Personal income in the U.S. increased by less than expected in the month of June, according to a report released by the Commerce Department on Friday.
The report said personal income rose by 0.3 percent in June after climbing by an upwardly revised 0.5 percent in May.
Economists had expected personal income to increase by 0.5 percent compared to the 0.4 percent advance originally reported for the previous month.
Disposable personal income, or personal income less personal current taxes, increased by 0.3 percent in June after rising by 0.5 percent in May.
Meanwhile, the report said personal spending climbed by 0.5 percent in June after inching up by an upwardly revised 0.2 percent in May.
Economists had expected personal spending to rise by 0.4 percent compared to the 0.1 percent uptick originally reported for the previous month.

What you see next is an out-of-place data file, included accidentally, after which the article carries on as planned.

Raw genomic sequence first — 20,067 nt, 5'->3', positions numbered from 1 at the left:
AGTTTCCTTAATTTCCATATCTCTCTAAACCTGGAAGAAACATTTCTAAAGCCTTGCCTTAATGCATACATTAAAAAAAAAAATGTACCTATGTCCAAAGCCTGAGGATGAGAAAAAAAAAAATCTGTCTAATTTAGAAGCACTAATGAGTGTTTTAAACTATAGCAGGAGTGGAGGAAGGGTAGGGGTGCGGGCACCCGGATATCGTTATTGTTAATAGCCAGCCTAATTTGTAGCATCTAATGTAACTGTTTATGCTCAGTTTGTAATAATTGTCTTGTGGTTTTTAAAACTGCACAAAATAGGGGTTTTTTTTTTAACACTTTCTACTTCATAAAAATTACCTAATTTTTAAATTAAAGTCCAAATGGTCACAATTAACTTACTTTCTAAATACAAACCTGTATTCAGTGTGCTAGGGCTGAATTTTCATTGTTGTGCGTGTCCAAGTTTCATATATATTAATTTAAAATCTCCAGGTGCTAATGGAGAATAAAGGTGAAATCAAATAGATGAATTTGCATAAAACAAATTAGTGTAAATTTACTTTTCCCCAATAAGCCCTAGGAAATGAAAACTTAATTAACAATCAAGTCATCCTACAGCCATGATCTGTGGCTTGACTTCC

Real personal spending, which excludes price changes, increased by 0.4 percent in June after edging up by 0.1 percent in May.
With spending rising more than income, personal saving as a percentage of disposable personal income dropped to 4.3 percent in June from 4.6 percent in May.
The report also showed the annual rate of growth by consumer prices slowed to 3.0 percent in June from 3.8 percent in May. Economists had expected the pace of growth to slow to 3.1 percent.
The annual rate of growth by core consumer prices, which exclude food and energy prices, also slowed to 4.1 percent from 4.6 percent.